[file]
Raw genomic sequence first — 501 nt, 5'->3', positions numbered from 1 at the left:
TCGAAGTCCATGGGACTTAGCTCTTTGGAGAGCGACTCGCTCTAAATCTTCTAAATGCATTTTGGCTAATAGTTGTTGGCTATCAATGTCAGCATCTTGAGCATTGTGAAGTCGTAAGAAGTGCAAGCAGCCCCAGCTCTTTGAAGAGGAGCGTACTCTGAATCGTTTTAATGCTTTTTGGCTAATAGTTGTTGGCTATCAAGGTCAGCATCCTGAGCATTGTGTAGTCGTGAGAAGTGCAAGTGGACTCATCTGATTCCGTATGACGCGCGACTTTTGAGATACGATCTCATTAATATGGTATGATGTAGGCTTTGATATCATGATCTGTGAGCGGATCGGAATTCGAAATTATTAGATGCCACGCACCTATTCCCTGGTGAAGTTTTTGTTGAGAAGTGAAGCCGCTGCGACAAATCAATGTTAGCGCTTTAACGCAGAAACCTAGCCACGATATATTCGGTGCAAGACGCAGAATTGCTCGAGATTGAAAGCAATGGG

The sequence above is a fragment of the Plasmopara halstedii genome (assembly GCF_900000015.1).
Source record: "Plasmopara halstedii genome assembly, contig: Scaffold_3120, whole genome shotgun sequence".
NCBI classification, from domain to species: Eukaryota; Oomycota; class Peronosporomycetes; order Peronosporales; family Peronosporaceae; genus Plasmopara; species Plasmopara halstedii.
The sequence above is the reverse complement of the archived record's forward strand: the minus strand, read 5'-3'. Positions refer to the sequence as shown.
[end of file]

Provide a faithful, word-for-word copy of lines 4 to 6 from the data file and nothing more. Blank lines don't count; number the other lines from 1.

Source record: "Plasmopara halstedii genome assembly, contig: Scaffold_3120, whole genome shotgun sequence".
NCBI classification, from domain to species: Eukaryota; Oomycota; class Peronosporomycetes; order Peronosporales; family Peronosporaceae; genus Plasmopara; species Plasmopara halstedii.
The sequence above is the reverse complement of the archived record's forward strand: the minus strand, read 5'-3'. Positions refer to the sequence as shown.